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We Be Jammin’

2012 July 11

Small batch jammin’. Strawberry jammin’.

My New Years’ resolutions (yes, I am taking about New Years’ Resolutions in July. Isn’t this why you write them down?) are more like an ambitious to-do list than pie-in-the-sky self-improvement BS I’m not actually going to accomplish. This year, that ambitious to-do list includes a few culinary resolutions, including cook my way through the Cooking for Two, 2011 (working on it!), find a dill pickle recipe Mr. Kitchenette likes (he is rather picky about his pickles; so far no dice) and make a jam and can it (so here we are).

I grew up in a more freezer-oriented family than an canning one, though canning is something that has always fascinated but terrified me, because OH EM GEE you could kill someone. But that was before I discovered the amazing Marisa of Food in Jars.

In addition to making canning seem more accessible and fun than scary and dangerous, she also has an occasional series on small-batch canning called Urban Preserving that fits right in with The Kitchenette’s wheelhouse, accounting for a small kitchen with limited space and maybe even two people who don’t necessarily need 12 jars of the same flavor of jam (Marisa gets it, since she also has a wee kitchen where big things happen). Plus she dreams up interesting flavor combinations you won’t find in the grocery store, like Italian plum and star anise or apricots and rosemary.

So I’ve spent about a year reading her blog without actually canning a single thing. But looking at a pile of strawberries I bruised and smooshed on the walk home from Eastern Market, I knew the time had come to cross that jam resolution item off my list. From all my canning blog lurking, it seems like strawberry jam is the standard-issue gateway jam/canning experience, so, you know, hello bandwagon.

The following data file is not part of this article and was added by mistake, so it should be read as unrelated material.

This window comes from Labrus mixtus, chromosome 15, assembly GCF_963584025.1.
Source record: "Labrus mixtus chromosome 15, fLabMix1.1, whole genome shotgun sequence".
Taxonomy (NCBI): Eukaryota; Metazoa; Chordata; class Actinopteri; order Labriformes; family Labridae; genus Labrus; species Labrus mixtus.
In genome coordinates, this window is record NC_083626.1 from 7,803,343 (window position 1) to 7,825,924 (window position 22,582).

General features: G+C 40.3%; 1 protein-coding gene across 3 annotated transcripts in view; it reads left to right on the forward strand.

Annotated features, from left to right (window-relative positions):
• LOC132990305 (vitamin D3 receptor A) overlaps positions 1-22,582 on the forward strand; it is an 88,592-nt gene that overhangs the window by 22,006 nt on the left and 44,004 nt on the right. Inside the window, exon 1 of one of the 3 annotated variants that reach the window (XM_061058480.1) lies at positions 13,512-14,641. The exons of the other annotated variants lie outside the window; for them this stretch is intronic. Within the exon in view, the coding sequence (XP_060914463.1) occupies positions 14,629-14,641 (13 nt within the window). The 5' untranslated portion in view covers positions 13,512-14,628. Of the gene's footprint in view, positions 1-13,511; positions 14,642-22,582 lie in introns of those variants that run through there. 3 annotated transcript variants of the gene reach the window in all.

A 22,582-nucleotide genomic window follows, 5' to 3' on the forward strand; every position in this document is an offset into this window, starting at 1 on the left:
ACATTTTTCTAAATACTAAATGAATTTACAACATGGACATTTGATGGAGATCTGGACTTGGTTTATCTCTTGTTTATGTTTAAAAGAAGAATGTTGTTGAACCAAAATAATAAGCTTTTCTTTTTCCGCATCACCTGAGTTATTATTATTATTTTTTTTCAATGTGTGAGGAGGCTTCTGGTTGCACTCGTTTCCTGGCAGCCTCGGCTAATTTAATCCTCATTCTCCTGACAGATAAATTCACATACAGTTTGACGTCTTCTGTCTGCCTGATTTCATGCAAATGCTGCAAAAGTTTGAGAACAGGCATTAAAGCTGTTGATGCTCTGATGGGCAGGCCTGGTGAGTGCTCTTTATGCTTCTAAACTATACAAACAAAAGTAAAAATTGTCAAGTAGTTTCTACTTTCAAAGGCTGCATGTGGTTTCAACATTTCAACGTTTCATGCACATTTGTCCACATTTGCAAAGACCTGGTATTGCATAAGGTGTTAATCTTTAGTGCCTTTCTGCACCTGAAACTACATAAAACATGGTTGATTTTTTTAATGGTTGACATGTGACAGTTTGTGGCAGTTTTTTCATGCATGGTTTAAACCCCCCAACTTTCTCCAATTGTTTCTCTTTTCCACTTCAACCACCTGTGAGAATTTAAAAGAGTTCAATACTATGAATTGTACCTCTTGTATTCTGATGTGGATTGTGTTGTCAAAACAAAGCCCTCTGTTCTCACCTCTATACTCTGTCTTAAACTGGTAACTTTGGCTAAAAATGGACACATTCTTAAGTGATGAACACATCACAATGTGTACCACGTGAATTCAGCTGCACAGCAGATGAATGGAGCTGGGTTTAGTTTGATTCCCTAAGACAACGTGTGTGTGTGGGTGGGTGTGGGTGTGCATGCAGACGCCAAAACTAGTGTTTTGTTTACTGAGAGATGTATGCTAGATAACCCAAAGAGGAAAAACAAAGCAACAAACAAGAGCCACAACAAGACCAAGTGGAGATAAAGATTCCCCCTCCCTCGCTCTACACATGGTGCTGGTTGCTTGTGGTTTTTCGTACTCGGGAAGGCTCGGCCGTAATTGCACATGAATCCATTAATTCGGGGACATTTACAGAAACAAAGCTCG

The whole thing was surprisingly easy — just like any recipe, a lot of canning is just about following directions. Meticulously clean all your supplies, macerate your fruit and spices with sugar, wait patiently for the right temperature and consistency, get it in the jars and wait patiently again for the water bath seal.

The tension of putting the jars into the bath, wondering if they would actually seal properly and then waiting a few days to open up first one for the final payoff was almost as delicious as the jam itself.

We cracked open the first jar for eating (since the first jar I literally cracked was one that was accidentally smashed on the floor, jam and all. Spaz.) over the Fourth of July holiday while my brother was in town for a little patriotic revelry (see, J.?  blogworthy after all…!). We ate it with warm biscuits and all I can say is that you have to try this — bright, berry flavors that taste like midsummer should. I will be so excited to open that final half-pint jar some cold and dark morning in the middle of January for a little taste of summer.

I hope you be jammin’ too.


Marisa’s Small Batch Strawberry Vanilla Jam

from Food in Jars

makes 1 1/2 pints


1 quart strawberries (a little over 1 1/2 pounds, should be approximately 4 cups of chopped berries)

2 cups sugar, divided

2 vanilla beans, split and scraped

1 lemon, zested and juiced


Wash and chop berries. Toss them with 1 cup of sugar and the vanilla beans/seeds and place in a large jar or bowl.

Allow the berries to macerate for at least 2-3 hours and up to 72 hours.

When you’re ready to make the jam, prepare three half pint jars.

Pour macerated strawberries into a large pot and add the remaining cup of sugar. Bring to a boil and simmer until the jam reaches 220 degrees. Add the lemon zest and juice in the final 5 minutes of cooking.

Once the jam has reached 220 degrees, remove the pan from the heat.

Pour jam into your prepared jars. Wipe rims, apply lids and rings and process in your canner for 10 minutes. When time is up, remove jars from canner and let them cool on a towel-lined counter top.

When jars are cool enough to handle, remove rings and check seals. If any jars are not sealed, store them in the fridge and use them first. Store sealed jars in a cool, dark place.

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